Two days later, they’d written a hit song for 5 Second Of Summer (Easier), a new OneRepublic track (Forgot About You) and a single for Sam Smith (Kids Again).

“Then we started working with Miley Cyrus and we kind of became a writing squad for a bunch of different artists,” says Tedder. “And I was so happy with those two days of sessions. Honestly, those two days got me back into songwriting.”

‘Fire hose’

Even during the heights of the Covid-19 pandemic, Tedder managed to keep working, employing a nurse to carry out “rapid testing, five days a week” at his studio, with Ellie Goulding and Niall Horan among the stars getting cotton swabs shoved up their nostrils.

When pop stars weren’t available, he went back to his first job – writing incidental music for films and TV shows.

He even wrote a song for one of the year’s biggest blockbusters, which he’s not allowed to name (although he does, causing instant panic among the PR team listening to our Zoom call).

“Let’s just say it is the single greatest sequel I have seen in my entire life, other than Godfather 2,” he teases. “And the scene that I wrote to is a very iconic scene.”

In the meantime, he’s got a new – albeit Covid-delayed – OneRepublic album on the way. Titled Human, it’s an immensely catchy, emotionally raw interrogation of the last five years of Tedder’s life.

The first song written for the record, Savior, came to him “in a hotel room in Pittsburgh at my lowest low” in 2016 – and finds the singer confessing how he “went so dark you’d never know”.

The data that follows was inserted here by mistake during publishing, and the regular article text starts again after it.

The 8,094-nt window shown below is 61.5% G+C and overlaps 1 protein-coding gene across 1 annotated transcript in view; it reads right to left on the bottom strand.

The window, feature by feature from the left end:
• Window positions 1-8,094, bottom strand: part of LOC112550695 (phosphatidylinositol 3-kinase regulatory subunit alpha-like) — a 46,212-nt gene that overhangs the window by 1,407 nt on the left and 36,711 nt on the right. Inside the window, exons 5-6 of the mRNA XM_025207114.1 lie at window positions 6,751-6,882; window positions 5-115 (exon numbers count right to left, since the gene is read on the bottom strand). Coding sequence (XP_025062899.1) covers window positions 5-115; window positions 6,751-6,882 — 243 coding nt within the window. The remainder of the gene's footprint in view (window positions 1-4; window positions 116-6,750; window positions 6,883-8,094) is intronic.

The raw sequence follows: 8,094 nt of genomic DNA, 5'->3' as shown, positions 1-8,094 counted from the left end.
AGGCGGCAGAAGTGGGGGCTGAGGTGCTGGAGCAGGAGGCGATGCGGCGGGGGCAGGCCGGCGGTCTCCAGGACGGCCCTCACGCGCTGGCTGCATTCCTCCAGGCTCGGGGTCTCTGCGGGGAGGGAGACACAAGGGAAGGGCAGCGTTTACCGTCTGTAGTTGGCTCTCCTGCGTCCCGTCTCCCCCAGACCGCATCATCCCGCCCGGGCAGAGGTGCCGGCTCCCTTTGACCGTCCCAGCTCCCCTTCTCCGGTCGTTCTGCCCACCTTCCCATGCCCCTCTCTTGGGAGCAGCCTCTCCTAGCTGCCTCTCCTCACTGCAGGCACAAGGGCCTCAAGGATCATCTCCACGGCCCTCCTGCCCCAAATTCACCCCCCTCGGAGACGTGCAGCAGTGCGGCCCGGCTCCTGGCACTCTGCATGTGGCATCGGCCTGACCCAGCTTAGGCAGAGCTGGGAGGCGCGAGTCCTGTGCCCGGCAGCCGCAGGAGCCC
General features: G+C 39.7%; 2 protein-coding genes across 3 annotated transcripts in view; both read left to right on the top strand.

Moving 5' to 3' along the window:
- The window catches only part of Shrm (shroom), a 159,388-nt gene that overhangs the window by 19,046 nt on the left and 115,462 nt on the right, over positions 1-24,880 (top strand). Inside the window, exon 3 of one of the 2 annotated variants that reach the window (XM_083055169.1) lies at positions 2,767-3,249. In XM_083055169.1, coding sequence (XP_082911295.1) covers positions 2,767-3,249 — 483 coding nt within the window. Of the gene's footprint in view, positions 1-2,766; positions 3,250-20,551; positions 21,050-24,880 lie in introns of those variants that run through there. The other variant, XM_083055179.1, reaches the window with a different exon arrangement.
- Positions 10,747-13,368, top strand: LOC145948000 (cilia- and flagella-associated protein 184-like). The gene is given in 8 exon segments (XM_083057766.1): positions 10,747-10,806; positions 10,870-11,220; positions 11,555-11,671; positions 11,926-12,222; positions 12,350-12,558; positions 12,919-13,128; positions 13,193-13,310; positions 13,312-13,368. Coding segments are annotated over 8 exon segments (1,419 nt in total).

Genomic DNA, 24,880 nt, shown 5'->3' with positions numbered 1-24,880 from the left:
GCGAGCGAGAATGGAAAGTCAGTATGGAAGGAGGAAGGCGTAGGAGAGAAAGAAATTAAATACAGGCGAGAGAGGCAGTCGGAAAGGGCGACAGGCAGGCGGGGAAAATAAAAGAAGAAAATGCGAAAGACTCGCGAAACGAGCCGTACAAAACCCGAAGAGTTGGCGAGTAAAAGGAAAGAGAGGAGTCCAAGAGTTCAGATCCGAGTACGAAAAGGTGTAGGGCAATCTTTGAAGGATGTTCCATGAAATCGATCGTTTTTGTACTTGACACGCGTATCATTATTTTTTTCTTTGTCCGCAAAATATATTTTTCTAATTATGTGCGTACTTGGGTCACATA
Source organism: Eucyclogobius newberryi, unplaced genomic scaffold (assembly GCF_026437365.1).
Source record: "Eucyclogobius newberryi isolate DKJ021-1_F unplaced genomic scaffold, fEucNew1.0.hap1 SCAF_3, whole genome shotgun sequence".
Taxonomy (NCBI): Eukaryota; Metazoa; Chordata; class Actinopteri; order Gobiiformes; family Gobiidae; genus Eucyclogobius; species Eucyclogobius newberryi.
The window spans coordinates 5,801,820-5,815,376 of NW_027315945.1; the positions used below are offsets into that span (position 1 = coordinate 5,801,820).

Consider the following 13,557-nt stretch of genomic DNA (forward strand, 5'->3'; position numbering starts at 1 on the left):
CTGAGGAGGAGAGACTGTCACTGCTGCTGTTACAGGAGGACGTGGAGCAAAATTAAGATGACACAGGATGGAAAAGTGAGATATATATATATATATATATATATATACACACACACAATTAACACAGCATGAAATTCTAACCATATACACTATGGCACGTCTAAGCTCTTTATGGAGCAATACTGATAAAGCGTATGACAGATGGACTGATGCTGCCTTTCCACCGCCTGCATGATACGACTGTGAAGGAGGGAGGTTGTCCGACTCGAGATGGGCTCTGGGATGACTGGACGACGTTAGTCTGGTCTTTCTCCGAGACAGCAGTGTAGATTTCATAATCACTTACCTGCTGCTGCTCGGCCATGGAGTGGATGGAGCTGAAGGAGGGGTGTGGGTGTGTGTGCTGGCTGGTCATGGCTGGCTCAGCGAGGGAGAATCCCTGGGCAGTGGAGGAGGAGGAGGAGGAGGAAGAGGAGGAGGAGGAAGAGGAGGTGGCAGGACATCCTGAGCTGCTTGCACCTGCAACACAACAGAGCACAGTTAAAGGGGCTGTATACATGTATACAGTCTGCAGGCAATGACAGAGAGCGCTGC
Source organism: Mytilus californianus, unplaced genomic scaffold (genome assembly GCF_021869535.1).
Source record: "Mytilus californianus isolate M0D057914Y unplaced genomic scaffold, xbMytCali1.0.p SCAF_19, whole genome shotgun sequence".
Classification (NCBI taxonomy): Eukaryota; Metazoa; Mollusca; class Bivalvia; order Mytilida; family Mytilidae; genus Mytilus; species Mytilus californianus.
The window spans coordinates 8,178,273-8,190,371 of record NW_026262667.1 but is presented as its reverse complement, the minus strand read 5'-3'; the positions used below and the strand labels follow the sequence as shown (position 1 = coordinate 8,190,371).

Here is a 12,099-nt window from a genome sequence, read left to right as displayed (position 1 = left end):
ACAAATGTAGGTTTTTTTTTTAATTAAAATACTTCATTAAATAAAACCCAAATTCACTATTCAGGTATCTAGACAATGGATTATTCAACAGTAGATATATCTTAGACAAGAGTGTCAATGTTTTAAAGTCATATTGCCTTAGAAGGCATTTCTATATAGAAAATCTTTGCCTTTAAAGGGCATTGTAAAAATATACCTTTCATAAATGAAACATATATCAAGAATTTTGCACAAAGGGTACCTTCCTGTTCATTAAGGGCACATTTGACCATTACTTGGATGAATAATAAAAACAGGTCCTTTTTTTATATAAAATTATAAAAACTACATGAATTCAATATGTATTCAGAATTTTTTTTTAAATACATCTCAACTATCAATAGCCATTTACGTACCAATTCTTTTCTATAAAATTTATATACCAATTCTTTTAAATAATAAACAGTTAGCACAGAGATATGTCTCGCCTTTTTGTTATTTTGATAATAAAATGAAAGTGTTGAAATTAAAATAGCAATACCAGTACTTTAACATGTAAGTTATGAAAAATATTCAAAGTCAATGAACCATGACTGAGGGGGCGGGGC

Take Care Of You, meanwhile, arrived in the middle of the pandemic as a plea for unity.

“It’s basically me talking about being in a relationship,” says the singer, who’s been married to his wife Genvieve for 17 years.

“Sometimes it sucks, and sometimes it’s the highest of highs – but if we can agree on one thing, it’s that I’ll take care of you, and you take care of me too.

“So it’s not necessarily about romantic love. It could be friendship, it could be family. And you know me, I’m a sucker for a big, universal sing-along chorus, so that’s a song anyone could sing about anyone they care about.”

And if the new album doesn’t make a dent on streaming services? Well, the star says he stockpiled “three albums” worth of songs during the pandemic.

“We’ve had such a long amount of time off that we’re ready to turn on the fire hose, and then not turn it off for a very long time,” he says.

That approach, he thinks, is the solution to streaming’s overcrowded storefront.

“The only shot you get, is to take as many shots as possible. Statistically speaking, in NBA history, the people that missed the most shots are Michael Jordan, LeBron James and Kobe Bryant. But guess what? They also scored the most.

“So I think the cardinal mistake is to overthink music – to be way too precious, and to take way too long.

“You have to keep moving, stay inspired and leave the rest up to the world. Because, Lord knows, I’m not controlling anything”.